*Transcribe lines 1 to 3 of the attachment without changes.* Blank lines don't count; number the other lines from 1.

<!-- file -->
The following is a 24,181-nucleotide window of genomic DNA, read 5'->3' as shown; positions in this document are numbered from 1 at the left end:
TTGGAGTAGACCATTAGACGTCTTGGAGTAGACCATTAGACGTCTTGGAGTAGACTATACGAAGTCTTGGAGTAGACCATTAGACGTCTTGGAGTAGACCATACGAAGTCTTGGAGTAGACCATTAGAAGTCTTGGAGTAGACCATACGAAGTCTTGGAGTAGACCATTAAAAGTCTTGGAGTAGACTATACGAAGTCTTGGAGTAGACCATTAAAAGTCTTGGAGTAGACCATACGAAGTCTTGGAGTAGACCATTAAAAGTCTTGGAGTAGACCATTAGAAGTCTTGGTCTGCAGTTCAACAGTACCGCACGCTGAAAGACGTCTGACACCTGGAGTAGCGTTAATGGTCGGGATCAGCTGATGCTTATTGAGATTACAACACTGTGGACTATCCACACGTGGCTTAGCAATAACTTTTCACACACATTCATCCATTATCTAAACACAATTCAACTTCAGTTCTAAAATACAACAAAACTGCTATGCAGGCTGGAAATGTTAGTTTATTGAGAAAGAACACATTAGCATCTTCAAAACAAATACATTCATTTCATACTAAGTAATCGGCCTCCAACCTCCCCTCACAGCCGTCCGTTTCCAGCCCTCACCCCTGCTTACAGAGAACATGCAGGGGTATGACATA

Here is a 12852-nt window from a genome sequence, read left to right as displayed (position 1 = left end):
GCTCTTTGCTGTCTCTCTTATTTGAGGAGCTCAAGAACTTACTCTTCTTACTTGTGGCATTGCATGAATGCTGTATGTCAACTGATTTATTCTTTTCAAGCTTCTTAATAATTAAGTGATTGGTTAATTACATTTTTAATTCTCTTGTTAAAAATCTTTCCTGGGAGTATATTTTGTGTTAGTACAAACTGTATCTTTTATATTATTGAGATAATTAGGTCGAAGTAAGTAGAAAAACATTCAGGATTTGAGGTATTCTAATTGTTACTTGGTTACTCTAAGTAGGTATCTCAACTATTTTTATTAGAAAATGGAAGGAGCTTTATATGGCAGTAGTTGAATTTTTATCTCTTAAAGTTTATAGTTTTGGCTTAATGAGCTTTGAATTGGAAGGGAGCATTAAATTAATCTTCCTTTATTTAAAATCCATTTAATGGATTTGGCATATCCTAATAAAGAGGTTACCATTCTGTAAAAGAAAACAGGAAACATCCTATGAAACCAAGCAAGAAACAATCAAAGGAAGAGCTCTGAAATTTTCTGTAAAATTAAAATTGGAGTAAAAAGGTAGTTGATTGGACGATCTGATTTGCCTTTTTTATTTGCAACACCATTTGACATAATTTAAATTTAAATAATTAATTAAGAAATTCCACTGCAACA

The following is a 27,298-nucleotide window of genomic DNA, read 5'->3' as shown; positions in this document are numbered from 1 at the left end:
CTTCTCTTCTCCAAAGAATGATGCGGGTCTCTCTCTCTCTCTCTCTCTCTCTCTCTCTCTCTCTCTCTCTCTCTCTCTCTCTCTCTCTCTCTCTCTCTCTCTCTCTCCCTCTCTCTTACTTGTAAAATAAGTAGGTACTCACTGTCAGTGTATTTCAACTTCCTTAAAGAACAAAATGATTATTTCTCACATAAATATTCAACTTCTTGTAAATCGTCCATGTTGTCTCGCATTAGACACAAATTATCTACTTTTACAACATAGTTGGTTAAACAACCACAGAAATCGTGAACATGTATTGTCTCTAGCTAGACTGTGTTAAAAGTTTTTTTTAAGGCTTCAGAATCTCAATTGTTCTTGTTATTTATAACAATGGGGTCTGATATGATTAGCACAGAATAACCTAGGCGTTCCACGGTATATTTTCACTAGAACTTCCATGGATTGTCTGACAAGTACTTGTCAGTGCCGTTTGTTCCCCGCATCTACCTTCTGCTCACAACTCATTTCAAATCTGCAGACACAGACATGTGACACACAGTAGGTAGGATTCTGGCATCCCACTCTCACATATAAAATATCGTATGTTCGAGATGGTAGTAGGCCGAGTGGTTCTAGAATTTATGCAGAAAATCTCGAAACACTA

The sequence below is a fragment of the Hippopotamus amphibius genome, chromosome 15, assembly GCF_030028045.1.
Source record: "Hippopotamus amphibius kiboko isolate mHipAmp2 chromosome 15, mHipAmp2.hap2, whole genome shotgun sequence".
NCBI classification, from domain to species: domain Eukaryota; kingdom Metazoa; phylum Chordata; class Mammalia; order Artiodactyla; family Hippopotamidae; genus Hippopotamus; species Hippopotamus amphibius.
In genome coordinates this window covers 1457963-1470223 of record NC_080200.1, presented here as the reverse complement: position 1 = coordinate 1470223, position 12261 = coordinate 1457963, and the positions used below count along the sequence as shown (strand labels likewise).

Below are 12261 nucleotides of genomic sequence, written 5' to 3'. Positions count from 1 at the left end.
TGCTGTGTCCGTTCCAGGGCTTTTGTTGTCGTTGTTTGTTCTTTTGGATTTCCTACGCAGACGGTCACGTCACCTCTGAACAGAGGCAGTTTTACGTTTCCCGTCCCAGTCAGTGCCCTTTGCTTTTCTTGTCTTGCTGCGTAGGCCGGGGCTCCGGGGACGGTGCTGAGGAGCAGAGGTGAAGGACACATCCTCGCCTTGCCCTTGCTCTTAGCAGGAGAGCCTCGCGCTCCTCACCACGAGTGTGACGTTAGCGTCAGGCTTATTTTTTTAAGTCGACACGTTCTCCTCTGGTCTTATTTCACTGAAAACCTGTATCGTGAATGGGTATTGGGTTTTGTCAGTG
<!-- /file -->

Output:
The following is a 24,181-nucleotide window of genomic DNA, read 5'->3' as shown; positions in this document are numbered from 1 at the left end:
TTGGAGTAGACCATTAGACGTCTTGGAGTAGACCATTAGACGTCTTGGAGTAGACTATACGAAGTCTTGGAGTAGACCATTAGACGTCTTGGAGTAGACCATACGAAGTCTTGGAGTAGACCATTAGAAGTCTTGGAGTAGACCATACGAAGTCTTGGAGTAGACCATTAAAAGTCTTGGAGTAGACTATACGAAGTCTTGGAGTAGACCATTAAAAGTCTTGGAGTAGACCATACGAAGTCTTGGAGTAGACCATTAAAAGTCTTGGAGTAGACCATTAGAAGTCTTGGTCTGCAGTTCAACAGTACCGCACGCTGAAAGACGTCTGACACCTGGAGTAGCGTTAATGGTCGGGATCAGCTGATGCTTATTGAGATTACAACACTGTGGACTATCCACACGTGGCTTAGCAATAACTTTTCACACACATTCATCCATTATCTAAACACAATTCAACTTCAGTTCTAAAATACAACAAAACTGCTATGCAGGCTGGAAATGTTAGTTTATTGAGAAAGAACACATTAGCATCTTCAAAACAAATACATTCATTTCATACTAAGTAATCGGCCTCCAACCTCCCCTCACAGCCGTCCGTTTCCAGCCCTCACCCCTGCTTACAGAGAACATGCAGGGGTATGACATA

Here is a 12852-nt window from a genome sequence, read left to right as displayed (position 1 = left end):